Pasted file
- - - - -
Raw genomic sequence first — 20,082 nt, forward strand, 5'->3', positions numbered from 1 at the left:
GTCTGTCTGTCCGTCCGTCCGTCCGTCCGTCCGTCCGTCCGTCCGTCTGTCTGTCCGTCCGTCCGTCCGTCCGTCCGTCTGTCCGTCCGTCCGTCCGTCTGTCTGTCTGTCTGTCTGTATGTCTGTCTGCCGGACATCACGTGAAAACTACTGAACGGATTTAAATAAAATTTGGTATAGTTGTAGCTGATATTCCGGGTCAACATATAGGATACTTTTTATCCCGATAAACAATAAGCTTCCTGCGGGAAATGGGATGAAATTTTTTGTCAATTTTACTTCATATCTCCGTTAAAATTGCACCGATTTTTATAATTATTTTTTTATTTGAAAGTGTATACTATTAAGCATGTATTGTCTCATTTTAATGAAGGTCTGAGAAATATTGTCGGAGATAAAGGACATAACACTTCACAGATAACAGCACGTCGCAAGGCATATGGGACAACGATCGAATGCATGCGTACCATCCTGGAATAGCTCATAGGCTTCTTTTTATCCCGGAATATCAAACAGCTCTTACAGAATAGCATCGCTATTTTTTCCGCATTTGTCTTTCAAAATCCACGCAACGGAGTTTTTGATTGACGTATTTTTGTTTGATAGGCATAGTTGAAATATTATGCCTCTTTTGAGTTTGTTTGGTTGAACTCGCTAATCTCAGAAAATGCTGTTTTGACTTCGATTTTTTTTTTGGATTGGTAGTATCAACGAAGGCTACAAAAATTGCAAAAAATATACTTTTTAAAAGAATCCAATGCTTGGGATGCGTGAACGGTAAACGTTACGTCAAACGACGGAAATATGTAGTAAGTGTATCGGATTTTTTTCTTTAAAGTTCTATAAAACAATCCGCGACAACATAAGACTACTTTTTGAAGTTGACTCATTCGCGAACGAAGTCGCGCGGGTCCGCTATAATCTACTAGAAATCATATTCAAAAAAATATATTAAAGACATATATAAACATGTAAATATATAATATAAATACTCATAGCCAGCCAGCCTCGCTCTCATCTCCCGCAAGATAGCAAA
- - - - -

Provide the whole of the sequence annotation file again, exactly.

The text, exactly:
Raw genomic sequence first — 20,082 nt, forward strand, 5'->3', positions numbered from 1 at the left:
GTCTGTCTGTCCGTCCGTCCGTCCGTCCGTCCGTCCGTCCGTCCGTCTGTCTGTCCGTCCGTCCGTCCGTCCGTCCGTCTGTCCGTCCGTCCGTCCGTCTGTCTGTCTGTCTGTCTGTATGTCTGTCTGCCGGACATCACGTGAAAACTACTGAACGGATTTAAATAAAATTTGGTATAGTTGTAGCTGATATTCCGGGTCAACATATAGGATACTTTTTATCCCGATAAACAATAAGCTTCCTGCGGGAAATGGGATGAAATTTTTTGTCAATTTTACTTCATATCTCCGTTAAAATTGCACCGATTTTTATAATTATTTTTTTATTTGAAAGTGTATACTATTAAGCATGTATTGTCTCATTTTAATGAAGGTCTGAGAAATATTGTCGGAGATAAAGGACATAACACTTCACAGATAACAGCACGTCGCAAGGCATATGGGACAACGATCGAATGCATGCGTACCATCCTGGAATAGCTCATAGGCTTCTTTTTATCCCGGAATATCAAACAGCTCTTACAGAATAGCATCGCTATTTTTTCCGCATTTGTCTTTCAAAATCCACGCAACGGAGTTTTTGATTGACGTATTTTTGTTTGATAGGCATAGTTGAAATATTATGCCTCTTTTGAGTTTGTTTGGTTGAACTCGCTAATCTCAGAAAATGCTGTTTTGACTTCGATTTTTTTTTTGGATTGGTAGTATCAACGAAGGCTACAAAAATTGCAAAAAATATACTTTTTAAAAGAATCCAATGCTTGGGATGCGTGAACGGTAAACGTTACGTCAAACGACGGAAATATGTAGTAAGTGTATCGGATTTTTTTCTTTAAAGTTCTATAAAACAATCCGCGACAACATAAGACTACTTTTTGAAGTTGACTCATTCGCGAACGAAGTCGCGCGGGTCCGCTATAATCTACTAGAAATCATATTCAAAAAAATATATTAAAGACATATATAAACATGTAAATATATAATATAAATACTCATAGCCAGCCAGCCTCGCTCTCATCTCCCGCAAGATAGCAAA